This year, for the first time, I made some Hoppin’ John on New Year’s Day. It’s a traditional Southern rice and beans dish made with black eyed peas and collard greens to symbolize money and bring a prosperous year to those who eat it. But you know what? I think I’d rather suffer a full year of bad luck than ever have to cook with a ham hock again. I mean really. That shit is just plain nasty, and believe you-me, I know nasty.
I didn’t even know what a ham hock was when I went shopping for it the other day. Even after I got home from the store with two of them shrink wrapped on a styrofoam tray, I still didn’t know what the hell a ham hock was. Thank God for Wikipedia, ya’ll.
A ham hock is the joint between the femur and tibia/fibula, where the foot was attached to the hog’s leg. It is the portion of the leg that is neither part of the ham proper nor the foot or ankle, but rather the extreme shank end of the leg bone and the associated skin, fat, tendons, and muscle. This piece generally consists of too much skin and gristle to be palatable on its own, so it is usually cooked with greens and other vegetables in order to give them additional flavor (generally that of pork fat and smoke), although the meat from particularly meaty hocks may be removed and served.
Ewwww. Just reading that made me throw up in my mouth a little. Gristle? Too much skin? Gulp. Are we talking about a pork product or a circumcision?
So yeah. I bought two of them thar’ ham hocks and I boiled them on the stove for a couple of hours to make a ham hock stock for the beans. Then, when the hocks were cool enough to handle, I had to remove the skin and bones and pick out the meat to chop up and mix with the beans. Seriously, I might have to become a vegetarian after this experience. It was vile. I’m wondering if Morningstar Farms makes a “mock hock” soy product. If they don’t, they should.
Listen, before you get all up in my biscuits asking where the hell I got such a nasty recipe, let me tell you that I took it from The Gourmet Cookbook. You know the one, over 60 years in the making? The one edited by Ruth Reichl? If you could only have ONE cookbook, this is THE one you would want. Seriously. I love this cookbook. It is my kitchen bible. I do what it says, no questions asked.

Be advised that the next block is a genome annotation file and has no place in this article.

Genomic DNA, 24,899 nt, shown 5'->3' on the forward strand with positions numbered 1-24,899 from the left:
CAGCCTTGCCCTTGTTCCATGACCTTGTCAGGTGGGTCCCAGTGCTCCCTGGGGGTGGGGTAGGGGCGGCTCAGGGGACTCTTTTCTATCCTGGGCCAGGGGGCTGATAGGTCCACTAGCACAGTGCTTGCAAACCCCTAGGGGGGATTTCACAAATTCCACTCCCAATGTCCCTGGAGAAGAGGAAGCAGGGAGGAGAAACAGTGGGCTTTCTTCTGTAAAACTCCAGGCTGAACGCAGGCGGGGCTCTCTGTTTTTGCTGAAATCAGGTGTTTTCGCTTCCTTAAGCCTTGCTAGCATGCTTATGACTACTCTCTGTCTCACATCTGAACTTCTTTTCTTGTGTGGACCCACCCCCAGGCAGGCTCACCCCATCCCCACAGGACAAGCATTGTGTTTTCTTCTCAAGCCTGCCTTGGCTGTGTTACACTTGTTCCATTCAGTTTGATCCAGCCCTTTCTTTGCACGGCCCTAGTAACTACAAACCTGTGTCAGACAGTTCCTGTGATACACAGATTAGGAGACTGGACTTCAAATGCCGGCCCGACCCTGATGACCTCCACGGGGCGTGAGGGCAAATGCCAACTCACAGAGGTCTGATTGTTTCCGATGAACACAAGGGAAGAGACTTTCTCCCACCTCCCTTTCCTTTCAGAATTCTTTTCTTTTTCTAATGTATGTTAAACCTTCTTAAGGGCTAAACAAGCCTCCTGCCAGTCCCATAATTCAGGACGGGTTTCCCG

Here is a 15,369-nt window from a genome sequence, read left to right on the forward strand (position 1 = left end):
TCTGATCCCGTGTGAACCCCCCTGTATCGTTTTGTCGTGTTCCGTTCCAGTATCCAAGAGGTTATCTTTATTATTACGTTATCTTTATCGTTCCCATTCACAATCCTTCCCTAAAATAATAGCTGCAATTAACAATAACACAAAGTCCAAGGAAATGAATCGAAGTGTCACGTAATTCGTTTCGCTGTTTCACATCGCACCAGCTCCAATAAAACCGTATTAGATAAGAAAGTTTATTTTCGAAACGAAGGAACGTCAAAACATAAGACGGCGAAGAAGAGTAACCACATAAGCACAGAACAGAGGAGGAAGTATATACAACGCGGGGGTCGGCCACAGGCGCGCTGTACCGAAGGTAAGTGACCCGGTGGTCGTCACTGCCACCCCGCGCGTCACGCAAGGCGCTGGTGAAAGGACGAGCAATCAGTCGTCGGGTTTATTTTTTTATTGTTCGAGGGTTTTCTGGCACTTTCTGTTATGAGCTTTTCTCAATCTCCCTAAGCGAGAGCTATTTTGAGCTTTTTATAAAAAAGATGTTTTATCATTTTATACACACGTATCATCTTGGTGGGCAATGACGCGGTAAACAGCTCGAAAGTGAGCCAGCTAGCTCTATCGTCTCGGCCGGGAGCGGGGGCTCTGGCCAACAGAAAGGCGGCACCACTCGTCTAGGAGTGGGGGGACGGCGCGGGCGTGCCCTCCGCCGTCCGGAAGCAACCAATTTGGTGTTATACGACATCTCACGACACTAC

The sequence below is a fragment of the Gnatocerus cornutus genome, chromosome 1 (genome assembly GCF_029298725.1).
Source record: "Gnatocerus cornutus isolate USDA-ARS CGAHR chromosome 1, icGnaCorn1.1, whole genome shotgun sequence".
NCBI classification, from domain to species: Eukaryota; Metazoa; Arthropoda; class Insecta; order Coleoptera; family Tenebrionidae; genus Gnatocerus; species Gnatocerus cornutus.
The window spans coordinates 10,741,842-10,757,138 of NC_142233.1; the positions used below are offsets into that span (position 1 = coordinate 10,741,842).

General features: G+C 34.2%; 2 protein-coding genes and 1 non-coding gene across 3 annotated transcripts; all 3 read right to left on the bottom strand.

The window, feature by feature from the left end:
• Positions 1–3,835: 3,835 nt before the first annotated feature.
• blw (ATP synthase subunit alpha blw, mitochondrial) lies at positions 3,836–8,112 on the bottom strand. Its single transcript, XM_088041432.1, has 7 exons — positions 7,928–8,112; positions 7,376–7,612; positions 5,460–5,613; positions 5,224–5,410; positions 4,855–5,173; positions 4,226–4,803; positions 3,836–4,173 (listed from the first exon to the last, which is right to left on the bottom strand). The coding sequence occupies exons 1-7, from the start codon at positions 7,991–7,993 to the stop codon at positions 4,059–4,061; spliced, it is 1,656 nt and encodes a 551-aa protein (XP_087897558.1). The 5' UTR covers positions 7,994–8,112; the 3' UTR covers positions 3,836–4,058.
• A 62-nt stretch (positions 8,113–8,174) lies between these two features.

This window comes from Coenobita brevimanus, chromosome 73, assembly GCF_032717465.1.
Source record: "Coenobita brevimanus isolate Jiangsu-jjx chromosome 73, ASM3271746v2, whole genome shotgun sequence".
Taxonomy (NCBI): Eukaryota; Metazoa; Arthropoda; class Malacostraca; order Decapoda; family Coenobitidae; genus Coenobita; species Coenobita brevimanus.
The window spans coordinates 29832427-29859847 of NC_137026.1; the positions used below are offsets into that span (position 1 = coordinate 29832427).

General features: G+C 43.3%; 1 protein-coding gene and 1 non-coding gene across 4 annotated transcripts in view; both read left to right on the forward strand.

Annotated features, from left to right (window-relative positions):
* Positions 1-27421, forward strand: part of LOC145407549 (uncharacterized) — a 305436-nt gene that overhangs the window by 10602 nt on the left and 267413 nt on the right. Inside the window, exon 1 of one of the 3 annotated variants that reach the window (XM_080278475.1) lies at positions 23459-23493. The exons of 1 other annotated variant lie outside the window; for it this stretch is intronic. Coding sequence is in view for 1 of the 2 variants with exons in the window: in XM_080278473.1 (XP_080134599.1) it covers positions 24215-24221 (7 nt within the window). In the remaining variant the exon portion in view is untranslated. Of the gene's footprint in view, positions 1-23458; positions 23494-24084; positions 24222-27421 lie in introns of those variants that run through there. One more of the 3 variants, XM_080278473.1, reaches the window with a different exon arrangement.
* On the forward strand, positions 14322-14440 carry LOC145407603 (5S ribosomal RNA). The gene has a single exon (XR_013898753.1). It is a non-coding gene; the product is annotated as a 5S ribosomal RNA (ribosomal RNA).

But I gotta tell you, my Hoppin’ John wasn’t that great. It was ok, but not good enough to want to make again, let alone turn into a family New Year’s Day tradition. But is that the cookbook’s fault? Maybe Hoppin’ John just isn’t that good, period.
Then I tasted my friend Jennifer’s Hoppin’ John. She made hers with a corned beef! A corned beef! Hey, I’m the half Jew yankee and she’s the redheaded southern girl. What is wrong with this picture? Why the hell is she cooking with a corned beef and I’m standing in my kitchen, hungover like a mo-frankie, pickin’ shards of stinky not-quite-ankle meat out of boiled skin and bones? Talk about not kosher.
Of course Jennifer’s Hoppin’ John was Da Bomb. Shoot, you could make hemorrhoid cream from a corned beef and it would still taste delicious. I bet she served hers with organic brown rice too instead of the nutritionally void long grain white rice I made with mine. She’s cool like dat.
But here’s the best part. All that work and we didn’t even eat our Hoppin’ John on New Year’s Day. We ate it on January 4th. Long story short, I made too much food and my dear husband’s family was a no-show, so I decided to put the Hoppin’ John away for another day. Jennifer says we’re toast. “It doesn’t count if you don’t eat it on New Year’s Day.” But I made it on New Year’s Day! “Nope. It doesn’t count.”
So maybe my Hoppin’ John wasn’t that good because it was already 4 days old. Or, maybe ham hocks are just gristly body parts not intended for human consumption. Or perhaps believing that the dish would not bring me any luck was enough to spoil the experience and the flavor. It doesn’t really matter. Corned beef, ham hock, mock hock, or no hock… the point is, you’re s’posed to eat them on New Year’s Day. Got it.
Maybe next year I’ll just make some nice black eyed pea hummus instead. Easier, healthier, and no meaty ham hocks required. Count me in.